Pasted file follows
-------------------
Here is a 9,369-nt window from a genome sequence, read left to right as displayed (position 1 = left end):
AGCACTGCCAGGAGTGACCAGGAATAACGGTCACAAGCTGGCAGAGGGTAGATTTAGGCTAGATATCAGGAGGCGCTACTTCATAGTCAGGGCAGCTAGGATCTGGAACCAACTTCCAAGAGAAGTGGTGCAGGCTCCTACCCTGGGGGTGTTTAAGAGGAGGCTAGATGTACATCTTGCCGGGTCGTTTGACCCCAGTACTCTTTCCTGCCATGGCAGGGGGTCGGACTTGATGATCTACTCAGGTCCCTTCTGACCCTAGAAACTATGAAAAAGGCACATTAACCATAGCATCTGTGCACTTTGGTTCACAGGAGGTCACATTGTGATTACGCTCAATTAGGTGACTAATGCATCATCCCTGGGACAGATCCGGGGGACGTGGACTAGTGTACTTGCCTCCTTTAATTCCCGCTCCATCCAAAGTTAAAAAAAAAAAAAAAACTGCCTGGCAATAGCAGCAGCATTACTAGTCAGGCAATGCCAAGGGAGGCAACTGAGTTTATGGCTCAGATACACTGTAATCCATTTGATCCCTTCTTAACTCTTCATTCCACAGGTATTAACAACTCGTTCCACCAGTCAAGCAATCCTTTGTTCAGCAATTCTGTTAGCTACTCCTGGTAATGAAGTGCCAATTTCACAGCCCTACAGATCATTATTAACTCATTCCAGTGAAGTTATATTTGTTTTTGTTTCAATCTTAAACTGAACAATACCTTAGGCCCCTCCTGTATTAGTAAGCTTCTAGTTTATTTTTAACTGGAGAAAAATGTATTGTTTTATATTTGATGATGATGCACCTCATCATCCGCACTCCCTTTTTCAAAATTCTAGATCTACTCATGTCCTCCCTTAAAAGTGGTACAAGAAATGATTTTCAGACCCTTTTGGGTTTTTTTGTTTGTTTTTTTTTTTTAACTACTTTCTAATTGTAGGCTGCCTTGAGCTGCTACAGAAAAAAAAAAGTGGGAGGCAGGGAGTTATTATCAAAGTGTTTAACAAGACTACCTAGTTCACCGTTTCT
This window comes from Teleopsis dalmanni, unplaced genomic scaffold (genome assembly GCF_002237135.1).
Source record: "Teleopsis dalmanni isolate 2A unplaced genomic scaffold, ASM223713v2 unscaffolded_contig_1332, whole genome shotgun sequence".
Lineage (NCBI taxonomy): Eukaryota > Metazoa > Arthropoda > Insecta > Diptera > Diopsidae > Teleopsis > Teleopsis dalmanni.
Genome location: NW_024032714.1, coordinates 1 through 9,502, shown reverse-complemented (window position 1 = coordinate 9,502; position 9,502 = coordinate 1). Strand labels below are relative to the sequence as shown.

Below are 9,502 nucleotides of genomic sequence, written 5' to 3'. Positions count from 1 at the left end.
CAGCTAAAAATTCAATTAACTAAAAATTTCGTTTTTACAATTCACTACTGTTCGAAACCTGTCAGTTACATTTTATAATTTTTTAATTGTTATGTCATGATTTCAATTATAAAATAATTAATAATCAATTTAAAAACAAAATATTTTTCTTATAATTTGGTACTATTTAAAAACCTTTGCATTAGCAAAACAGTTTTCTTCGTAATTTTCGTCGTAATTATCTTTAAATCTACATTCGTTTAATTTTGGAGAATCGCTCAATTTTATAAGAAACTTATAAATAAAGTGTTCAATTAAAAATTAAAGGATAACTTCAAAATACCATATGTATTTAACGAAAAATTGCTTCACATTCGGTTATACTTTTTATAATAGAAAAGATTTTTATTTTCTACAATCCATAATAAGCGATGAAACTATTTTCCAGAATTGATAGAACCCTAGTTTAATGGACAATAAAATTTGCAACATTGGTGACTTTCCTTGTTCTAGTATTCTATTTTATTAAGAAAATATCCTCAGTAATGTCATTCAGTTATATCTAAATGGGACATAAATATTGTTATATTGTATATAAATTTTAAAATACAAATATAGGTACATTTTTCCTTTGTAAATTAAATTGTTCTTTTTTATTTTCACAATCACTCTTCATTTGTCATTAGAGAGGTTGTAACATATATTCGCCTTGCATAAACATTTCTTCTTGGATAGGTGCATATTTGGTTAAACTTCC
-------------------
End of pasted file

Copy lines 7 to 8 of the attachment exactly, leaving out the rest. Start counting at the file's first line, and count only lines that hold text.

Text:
Below are 9,502 nucleotides of genomic sequence, written 5' to 3'. Positions count from 1 at the left end.
CAGCTAAAAATTCAATTAACTAAAAATTTCGTTTTTACAATTCACTACTGTTCGAAACCTGTCAGTTACATTTTATAATTTTTTAATTGTTATGTCATGATTTCAATTATAAAATAATTAATAATCAATTTAAAAACAAAATATTTTTCTTATAATTTGGTACTATTTAAAAACCTTTGCATTAGCAAAACAGTTTTCTTCGTAATTTTCGTCGTAATTATCTTTAAATCTACATTCGTTTAATTTTGGAGAATCGCTCAATTTTATAAGAAACTTATAAATAAAGTGTTCAATTAAAAATTAAAGGATAACTTCAAAATACCATATGTATTTAACGAAAAATTGCTTCACATTCGGTTATACTTTTTATAATAGAAAAGATTTTTATTTTCTACAATCCATAATAAGCGATGAAACTATTTTCCAGAATTGATAGAACCCTAGTTTAATGGACAATAAAATTTGCAACATTGGTGACTTTCCTTGTTCTAGTATTCTATTTTATTAAGAAAATATCCTCAGTAATGTCATTCAGTTATATCTAAATGGGACATAAATATTGTTATATTGTATATAAATTTTAAAATACAAATATAGGTACATTTTTCCTTTGTAAATTAAATTGTTCTTTTTTATTTTCACAATCACTCTTCATTTGTCATTAGAGAGGTTGTAACATATATTCGCCTTGCATAAACATTTCTTCTTGGATAGGTGCATATTTGGTTAAACTTCC